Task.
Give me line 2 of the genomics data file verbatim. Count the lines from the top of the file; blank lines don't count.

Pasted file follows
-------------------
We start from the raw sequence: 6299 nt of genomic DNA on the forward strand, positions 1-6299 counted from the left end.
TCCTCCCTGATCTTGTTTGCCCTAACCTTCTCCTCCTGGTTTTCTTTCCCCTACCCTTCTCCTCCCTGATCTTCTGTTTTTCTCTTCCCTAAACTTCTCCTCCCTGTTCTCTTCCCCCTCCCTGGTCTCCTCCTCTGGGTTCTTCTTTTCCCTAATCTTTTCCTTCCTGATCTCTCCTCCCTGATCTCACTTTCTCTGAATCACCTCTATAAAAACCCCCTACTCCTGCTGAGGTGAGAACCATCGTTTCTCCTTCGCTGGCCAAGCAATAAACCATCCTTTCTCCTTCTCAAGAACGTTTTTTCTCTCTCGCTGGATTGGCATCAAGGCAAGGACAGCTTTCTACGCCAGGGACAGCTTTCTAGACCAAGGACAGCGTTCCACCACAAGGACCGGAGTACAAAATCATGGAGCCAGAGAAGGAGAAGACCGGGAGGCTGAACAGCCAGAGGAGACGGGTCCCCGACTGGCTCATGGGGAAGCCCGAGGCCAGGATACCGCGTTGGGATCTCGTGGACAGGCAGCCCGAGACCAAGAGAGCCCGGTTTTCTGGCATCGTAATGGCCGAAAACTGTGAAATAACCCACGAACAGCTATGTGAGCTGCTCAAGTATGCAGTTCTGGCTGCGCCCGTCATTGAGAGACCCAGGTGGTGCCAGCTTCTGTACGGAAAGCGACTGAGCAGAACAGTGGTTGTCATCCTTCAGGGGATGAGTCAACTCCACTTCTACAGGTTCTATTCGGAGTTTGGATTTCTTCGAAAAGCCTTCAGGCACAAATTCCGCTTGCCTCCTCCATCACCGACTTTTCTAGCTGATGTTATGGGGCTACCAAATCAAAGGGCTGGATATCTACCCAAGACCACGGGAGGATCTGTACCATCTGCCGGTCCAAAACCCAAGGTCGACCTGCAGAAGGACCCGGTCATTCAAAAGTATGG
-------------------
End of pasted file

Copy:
TCCTCCCTGATCTTGTTTGCCCTAACCTTCTCCTCCTGGTTTTCTTTCCCCTACCCTTCTCCTCCCTGATCTTCTGTTTTTCTCTTCCCTAAACTTCTCCTCCCTGTTCTCTTCCCCCTCCCTGGTCTCCTCCTCTGGGTTCTTCTTTTCCCTAATCTTTTCCTTCCTGATCTCTCCTCCCTGATCTCACTTTCTCTGAATCACCTCTATAAAAACCCCCTACTCCTGCTGAGGTGAGAACCATCGTTTCTCCTTCGCTGGCCAAGCAATAAACCATCCTTTCTCCTTCTCAAGAACGTTTTTTCTCTCTCGCTGGATTGGCATCAAGGCAAGGACAGCTTTCTACGCCAGGGACAGCTTTCTAGACCAAGGACAGCGTTCCACCACAAGGACCGGAGTACAAAATCATGGAGCCAGAGAAGGAGAAGACCGGGAGGCTGAACAGCCAGAGGAGACGGGTCCCCGACTGGCTCATGGGGAAGCCCGAGGCCAGGATACCGCGTTGGGATCTCGTGGACAGGCAGCCCGAGACCAAGAGAGCCCGGTTTTCTGGCATCGTAATGGCCGAAAACTGTGAAATAACCCACGAACAGCTATGTGAGCTGCTCAAGTATGCAGTTCTGGCTGCGCCCGTCATTGAGAGACCCAGGTGGTGCCAGCTTCTGTACGGAAAGCGACTGAGCAGAACAGTGGTTGTCATCCTTCAGGGGATGAGTCAACTCCACTTCTACAGGTTCTATTCGGAGTTTGGATTTCTTCGAAAAGCCTTCAGGCACAAATTCCGCTTGCCTCCTCCATCACCGACTTTTCTAGCTGATGTTATGGGGCTACCAAATCAAAGGGCTGGATATCTACCCAAGACCACGGGAGGATCTGTACCATCTGCCGGTCCAAAACCCAAGGTCGACCTGCAGAAGGACCCGGTCATTCAAAAGTATGG